After Roe, What?
Seven ways to make abortion unthinkable
On Friday, June 24, 2022, the U.S. Supreme Court handed down its decision in Dobbs v. Jackson Women’s Health Organization: “The Constitution does not confer a right to abortion; Roe and Casey are overruled; and the authority to regulate abortion is returned to the people and their elected representatives.”
Dobbs is a momentous legal decision. For too long, the court’s rulings in Roe v. Wade (1973) and Planned Parenthood v. Casey (1992) placed constitutional obstacles in the path of legal protections for unborn children. Dobbs clears the path.
It does not end abortion, however. Debates about our nation’s abortion laws now shift from courtrooms to legislatures. Missouri, where the Assemblies of God national office is located, became the first state to outlaw abortion, except in cases of medical emergency.
Our Fellowship is committed to the sanctity of life. “By making human beings in His own image, God set them above all other forms of life on earth,” says our position paper on abortion and reproductive issues. “Every human life, from conception through death, is therefore to be valued, respected, nurtured, and protected.”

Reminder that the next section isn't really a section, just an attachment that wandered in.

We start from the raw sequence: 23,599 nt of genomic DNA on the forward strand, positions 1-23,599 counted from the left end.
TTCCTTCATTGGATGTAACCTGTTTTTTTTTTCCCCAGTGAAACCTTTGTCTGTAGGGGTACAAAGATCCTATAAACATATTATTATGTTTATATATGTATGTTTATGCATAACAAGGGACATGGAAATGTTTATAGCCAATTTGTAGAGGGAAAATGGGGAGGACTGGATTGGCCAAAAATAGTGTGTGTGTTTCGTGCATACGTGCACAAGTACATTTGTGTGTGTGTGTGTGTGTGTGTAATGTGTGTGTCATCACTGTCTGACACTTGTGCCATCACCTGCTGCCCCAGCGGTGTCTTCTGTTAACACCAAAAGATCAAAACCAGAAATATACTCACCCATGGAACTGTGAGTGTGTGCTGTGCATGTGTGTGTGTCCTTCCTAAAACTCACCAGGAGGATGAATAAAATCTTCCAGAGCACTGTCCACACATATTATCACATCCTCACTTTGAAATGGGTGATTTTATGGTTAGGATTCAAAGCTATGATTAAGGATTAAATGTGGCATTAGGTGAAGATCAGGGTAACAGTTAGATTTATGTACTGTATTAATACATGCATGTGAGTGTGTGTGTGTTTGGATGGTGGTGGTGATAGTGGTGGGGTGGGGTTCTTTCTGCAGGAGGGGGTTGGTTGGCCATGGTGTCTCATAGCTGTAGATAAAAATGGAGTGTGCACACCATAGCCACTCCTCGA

Our position paper goes on to state: “Whenever abortion and other immoral life-threatening practices present themselves, Christians have an obligation to address these evils in public forums and to seek legislative and judicial redress.”
Voting to change laws and public policies is not our only responsibility, however. The law can restrict the supply of abortion providers, but it does nothing to limit the demand for abortion. As Christians, our larger responsibility is to limit demand by making abortion unthinkable.
The Church can come alongside women considering abortion with a message of hope and acts of compassion.